Facebook’s increased presence in day-to-day social interaction may be causing its users to become more sad and lonely. In a study conducted by Stanford entitled “Misery Has More Company Than People Think,” college students consistently overestimated the happiness of others while making themselves feel more dejected in the process.
Alex Jordan, a Ph.D. student at Stanford, conducted a study which asked 80 freshmen to recall their own and their peers’ positive and negative emotional events. The study found that these freshmen overestimated positive experiences of their peers while underestimating the negative experiences of their peers.
Another Stanford study found students were not able to accurately gauge others’ happiness. This study found the more these students underestimated others’ negative emotions the more they tended to feel lonelier and dejected about their own negative emotions. Additionally, a study from the University of Haifa interviewed 248 girls aged 12 to 19 on their internet and television use.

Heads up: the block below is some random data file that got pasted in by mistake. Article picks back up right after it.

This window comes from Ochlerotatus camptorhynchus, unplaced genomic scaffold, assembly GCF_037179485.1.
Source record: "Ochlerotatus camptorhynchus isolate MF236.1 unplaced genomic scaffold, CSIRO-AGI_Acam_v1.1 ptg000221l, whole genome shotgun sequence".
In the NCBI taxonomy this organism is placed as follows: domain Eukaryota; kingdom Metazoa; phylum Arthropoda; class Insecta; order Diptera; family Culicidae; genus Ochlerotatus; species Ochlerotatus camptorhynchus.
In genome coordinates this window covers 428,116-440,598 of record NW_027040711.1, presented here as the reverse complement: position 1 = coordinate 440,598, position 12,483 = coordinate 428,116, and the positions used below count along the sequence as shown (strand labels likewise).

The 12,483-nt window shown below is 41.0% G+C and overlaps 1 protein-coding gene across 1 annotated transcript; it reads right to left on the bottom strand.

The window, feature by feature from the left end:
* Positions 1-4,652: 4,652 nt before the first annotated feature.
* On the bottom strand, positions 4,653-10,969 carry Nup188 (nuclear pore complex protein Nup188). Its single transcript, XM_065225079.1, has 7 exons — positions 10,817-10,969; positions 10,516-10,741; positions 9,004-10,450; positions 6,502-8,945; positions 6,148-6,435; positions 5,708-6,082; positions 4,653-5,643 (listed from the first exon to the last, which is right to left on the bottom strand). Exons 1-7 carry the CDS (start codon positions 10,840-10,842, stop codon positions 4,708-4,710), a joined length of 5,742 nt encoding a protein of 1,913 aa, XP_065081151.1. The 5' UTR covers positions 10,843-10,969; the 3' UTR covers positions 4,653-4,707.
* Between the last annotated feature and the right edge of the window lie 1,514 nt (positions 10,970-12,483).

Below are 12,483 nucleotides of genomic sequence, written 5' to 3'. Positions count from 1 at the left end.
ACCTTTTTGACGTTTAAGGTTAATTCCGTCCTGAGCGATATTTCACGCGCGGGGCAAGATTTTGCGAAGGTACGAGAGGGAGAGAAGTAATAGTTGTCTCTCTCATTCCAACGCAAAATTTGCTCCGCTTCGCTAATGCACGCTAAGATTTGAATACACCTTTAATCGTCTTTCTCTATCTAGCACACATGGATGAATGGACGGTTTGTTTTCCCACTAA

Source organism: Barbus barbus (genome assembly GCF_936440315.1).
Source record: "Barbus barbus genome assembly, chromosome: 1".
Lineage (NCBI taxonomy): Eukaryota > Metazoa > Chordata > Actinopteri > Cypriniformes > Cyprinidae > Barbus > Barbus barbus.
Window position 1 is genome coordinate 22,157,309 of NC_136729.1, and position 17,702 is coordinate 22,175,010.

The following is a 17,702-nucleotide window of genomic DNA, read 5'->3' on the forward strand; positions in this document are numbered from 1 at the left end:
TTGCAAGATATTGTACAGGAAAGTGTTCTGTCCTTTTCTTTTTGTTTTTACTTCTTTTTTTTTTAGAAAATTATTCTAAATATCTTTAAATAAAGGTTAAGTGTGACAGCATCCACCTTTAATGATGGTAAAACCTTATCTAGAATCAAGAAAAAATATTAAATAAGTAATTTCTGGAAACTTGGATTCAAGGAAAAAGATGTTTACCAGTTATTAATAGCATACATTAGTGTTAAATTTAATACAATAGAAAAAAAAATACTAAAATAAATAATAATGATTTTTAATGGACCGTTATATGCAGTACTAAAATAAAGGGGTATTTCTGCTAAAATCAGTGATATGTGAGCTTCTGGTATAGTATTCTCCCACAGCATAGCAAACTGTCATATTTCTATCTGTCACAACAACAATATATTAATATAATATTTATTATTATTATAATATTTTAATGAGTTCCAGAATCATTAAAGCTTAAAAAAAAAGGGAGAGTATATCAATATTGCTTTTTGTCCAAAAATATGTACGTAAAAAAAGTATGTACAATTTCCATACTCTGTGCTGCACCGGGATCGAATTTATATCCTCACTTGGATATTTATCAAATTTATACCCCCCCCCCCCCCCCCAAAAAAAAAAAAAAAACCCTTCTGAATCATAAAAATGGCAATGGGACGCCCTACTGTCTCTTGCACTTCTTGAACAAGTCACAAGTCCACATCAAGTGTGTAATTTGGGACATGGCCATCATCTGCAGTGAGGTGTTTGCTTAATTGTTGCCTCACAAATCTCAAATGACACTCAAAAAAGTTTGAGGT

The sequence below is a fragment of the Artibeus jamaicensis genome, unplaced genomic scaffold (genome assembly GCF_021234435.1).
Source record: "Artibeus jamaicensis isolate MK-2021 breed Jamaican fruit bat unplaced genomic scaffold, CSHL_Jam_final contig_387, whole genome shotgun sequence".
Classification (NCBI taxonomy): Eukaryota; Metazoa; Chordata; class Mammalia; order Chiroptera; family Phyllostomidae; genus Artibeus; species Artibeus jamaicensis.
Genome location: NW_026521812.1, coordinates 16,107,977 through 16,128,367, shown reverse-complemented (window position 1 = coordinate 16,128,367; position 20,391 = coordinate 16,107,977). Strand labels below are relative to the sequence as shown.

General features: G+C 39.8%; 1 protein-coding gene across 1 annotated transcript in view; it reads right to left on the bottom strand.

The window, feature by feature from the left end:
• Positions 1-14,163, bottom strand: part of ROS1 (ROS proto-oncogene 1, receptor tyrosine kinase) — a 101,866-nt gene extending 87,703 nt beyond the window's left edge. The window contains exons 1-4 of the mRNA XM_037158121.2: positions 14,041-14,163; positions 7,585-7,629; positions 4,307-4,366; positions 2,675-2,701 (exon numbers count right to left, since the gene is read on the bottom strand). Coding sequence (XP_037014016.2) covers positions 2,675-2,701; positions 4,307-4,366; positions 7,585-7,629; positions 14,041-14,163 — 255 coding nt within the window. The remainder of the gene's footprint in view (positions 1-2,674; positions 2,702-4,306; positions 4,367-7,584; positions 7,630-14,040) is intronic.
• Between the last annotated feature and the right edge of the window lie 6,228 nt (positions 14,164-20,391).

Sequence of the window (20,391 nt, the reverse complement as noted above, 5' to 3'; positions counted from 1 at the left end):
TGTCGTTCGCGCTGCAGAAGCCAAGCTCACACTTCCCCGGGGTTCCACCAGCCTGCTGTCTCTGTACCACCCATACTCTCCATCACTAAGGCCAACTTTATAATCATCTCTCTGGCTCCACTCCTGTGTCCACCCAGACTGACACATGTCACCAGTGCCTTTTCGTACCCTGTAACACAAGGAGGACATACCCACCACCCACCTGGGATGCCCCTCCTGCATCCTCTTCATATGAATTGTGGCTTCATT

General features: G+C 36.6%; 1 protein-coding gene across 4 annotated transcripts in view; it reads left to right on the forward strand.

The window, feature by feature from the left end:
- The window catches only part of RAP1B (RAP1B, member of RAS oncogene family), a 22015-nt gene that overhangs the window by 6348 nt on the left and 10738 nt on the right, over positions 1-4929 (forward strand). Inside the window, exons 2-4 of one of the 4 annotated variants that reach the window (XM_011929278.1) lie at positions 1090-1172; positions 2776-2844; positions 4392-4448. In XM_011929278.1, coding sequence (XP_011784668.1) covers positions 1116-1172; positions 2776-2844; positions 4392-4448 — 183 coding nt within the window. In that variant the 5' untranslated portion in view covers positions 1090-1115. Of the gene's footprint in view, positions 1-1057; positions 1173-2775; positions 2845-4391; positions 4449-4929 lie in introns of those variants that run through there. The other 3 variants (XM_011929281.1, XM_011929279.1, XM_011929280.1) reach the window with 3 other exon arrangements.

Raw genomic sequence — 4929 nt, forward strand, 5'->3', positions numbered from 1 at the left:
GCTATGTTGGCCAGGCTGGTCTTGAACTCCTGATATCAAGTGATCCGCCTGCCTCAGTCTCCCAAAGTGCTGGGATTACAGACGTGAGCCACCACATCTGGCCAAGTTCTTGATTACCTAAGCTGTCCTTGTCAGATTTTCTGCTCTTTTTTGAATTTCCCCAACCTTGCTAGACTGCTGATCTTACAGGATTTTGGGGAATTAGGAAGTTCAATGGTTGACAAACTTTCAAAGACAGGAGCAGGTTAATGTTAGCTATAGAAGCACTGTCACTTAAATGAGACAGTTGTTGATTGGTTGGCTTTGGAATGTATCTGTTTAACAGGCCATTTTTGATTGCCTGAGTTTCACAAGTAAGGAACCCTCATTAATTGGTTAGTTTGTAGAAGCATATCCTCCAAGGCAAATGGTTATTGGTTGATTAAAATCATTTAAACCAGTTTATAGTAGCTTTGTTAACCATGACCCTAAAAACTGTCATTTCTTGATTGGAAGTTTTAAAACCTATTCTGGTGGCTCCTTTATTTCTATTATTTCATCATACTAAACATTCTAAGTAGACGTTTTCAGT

In addition, the study queried the girls about body image, general outlook on eating, and their sense of personal empowerment. The study found a link from time spent on Facebook and the likelihood of those girls suffering from eating disorders.
These issues about Facebook’s role in societal well-being could become far more prominent as Facebook moves closer and closer to the long-anticipated IPO. Facebook has already drawn the attention of Goldman Sachs which invested $1.5B in the social networking giant earlier this month. With Facebook quickly growing to become the most dominant Internet portal, the scrutiny of the company will only increase.
Goldman Sachs is currently trading up 2% from Friday’s close at $164.83.
— Gary Cassady
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